Absinth wormwood is an herbaceous perennial that reproduces primarily by small, easily scattered seeds, but that can also spread somewhat by lateral roots. Seeds are dispersed by wind, water, animals, hay, in soil and on equipment. It is a prolific seed producer with up to 50,000 seeds per stem. Seeds are generally viable for 3 to 4 years. The large taproot is woody and the plant re-grows from the ground level each spring. Seedlings emerge from late spring to early fall. Rosettes form by the end of the first growing season. Plants generally begin grow from late April or early May and begin to flower from late July to early August. Above-ground portion of the plant generally dies back in the late fall and the crown of the plant produces buds that give rise to new shoots each spring. Seedlings produce several small leaves close to the soil surface that may go unnoticed in areas with good grass cover.
Prevention and cultural methods
To prevent the spread of absinth wormwood, minimize soil disturbance from vehicles and machinery, avoid over-grazing, and watch roadsides and fence rows for new populations. In pastures, a healthy stand of perennial grass will resist invasion and reduce spread of this plant. Disturbed areas should be re-seeded to prevent spread of absinth wormwood.
For individual plants or small patches, hand pull or dig up the roots when the soil is moist, making sure to remove all the roots.
In crop production areas, tillage can prevent establishment. Summer fallow followed by fall tillage is more effective than spring tillage. Mowing can prevent seed production if done several times throughout the growing season, but is difficult in the types of areas this plant usually grows and will not generally reduce the size or density of the infestation unless other methods are used in combination with mowing.
Several herbicides are available for absinth wormwood control. Aminopyralid, clopyralid, dicamba, glyphosate and 2,4-D are effective for controlling absinth wormwood. Some products are limited to certain sites and land uses and may be restricted in some cases. Always read the label carefully to make sure the product is safe and appropriate for your site and intended land use and for recommended rates and timing for your site. Avoid spraying where there is a chance that herbicide will enter a waterway or wetland unless you are using a state-approved aquatic herbicide and have a permit and license to do so. Some local jurisdictions restrict herbicide use in certain areas, so make sure to refer to the local regulations regarding herbicide use. For best results, spray the foliage and stems of actively growing plants when they are at least 12 inches tall. Better control of the following year's seedlings is achieved when herbicides are applied to the infested area from late June to mid-August. For fall treatments, mow in early to mid summer first to promote active regrowth in the fall. Use of a spreader-sticker (surfactant) is essential due to the fine hairs covering the plant.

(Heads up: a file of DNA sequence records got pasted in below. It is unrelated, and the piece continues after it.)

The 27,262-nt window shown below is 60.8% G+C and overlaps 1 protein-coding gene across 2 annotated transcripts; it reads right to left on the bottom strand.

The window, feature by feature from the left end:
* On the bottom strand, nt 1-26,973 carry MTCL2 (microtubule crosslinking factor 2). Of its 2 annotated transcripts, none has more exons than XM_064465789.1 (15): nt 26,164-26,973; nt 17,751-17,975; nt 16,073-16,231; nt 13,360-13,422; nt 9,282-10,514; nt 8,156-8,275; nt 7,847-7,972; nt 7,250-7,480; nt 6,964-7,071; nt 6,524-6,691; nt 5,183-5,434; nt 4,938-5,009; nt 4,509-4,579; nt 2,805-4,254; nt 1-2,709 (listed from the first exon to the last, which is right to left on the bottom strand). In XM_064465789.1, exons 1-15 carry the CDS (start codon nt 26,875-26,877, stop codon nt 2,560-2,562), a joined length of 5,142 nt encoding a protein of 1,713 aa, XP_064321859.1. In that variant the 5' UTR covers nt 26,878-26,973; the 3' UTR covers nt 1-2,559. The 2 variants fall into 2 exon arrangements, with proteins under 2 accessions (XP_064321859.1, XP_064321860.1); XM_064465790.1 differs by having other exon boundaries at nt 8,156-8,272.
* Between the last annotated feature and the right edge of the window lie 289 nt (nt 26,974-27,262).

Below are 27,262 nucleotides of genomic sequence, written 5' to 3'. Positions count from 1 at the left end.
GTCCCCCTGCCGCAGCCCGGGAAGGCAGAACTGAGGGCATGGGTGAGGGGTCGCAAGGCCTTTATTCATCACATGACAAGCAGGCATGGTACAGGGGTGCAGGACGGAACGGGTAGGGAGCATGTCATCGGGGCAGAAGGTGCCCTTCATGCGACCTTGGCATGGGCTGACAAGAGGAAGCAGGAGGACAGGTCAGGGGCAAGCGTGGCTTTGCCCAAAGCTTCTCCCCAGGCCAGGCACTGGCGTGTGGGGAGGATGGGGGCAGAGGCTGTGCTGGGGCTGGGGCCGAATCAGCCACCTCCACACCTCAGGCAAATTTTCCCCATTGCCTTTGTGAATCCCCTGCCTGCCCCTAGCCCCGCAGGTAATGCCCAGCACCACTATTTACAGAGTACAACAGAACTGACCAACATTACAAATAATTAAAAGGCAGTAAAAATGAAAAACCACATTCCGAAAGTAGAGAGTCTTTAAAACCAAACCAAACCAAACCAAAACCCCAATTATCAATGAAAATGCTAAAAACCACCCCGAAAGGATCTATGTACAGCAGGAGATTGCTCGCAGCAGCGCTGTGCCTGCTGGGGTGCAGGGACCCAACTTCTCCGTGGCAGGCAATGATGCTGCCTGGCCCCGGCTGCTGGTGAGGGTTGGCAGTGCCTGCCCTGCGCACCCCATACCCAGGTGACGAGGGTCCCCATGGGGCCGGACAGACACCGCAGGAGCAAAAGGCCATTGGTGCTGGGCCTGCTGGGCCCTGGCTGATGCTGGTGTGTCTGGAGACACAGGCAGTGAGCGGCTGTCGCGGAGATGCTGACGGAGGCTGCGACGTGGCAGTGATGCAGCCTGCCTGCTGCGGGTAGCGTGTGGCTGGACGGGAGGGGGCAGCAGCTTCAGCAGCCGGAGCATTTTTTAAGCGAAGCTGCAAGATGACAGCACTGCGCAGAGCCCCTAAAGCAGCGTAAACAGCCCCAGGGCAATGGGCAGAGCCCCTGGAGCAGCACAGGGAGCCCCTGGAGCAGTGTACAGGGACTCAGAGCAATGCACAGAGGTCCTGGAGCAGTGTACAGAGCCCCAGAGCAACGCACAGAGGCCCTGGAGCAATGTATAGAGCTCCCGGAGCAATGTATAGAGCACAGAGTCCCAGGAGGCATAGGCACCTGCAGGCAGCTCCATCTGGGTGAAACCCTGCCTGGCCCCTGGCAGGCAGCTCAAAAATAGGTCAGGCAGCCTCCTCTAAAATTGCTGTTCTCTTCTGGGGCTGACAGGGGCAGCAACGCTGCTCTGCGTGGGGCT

Disposal of plant material
In order to prevent spreading seeds, plants with flowers or seeds should not be placed in compost bins or yard waste piles and should not be burned. Instead, place in a bag and dispose of in the garbage. Plants without flowers can be left on site or disposed of with other yard waste, as long as livestock do not have access to it.
For more information or a site-specific recommendation in King County, Washington, contact the noxious weed program. For information in other locations, contact your local weed board or extension office.
Additional information on absinth wormwood
What to do if you find this plant in King County, Washington
Please notify us if you see absinth wormwood growing in King County. Our program staff can provide the property owner or appropriate public agency with site-specific advice on how best to remove it. Also, because absinth wormwood is still found in only a few places in the county, we have an opportunity to stop it from spreading if we act quickly. We map all known locations of regulated noxious weeds such as absinth wormwood in order to help us and others locate new infestations in time to control them.
Absinth wormwood photos - click thumbnail for larger image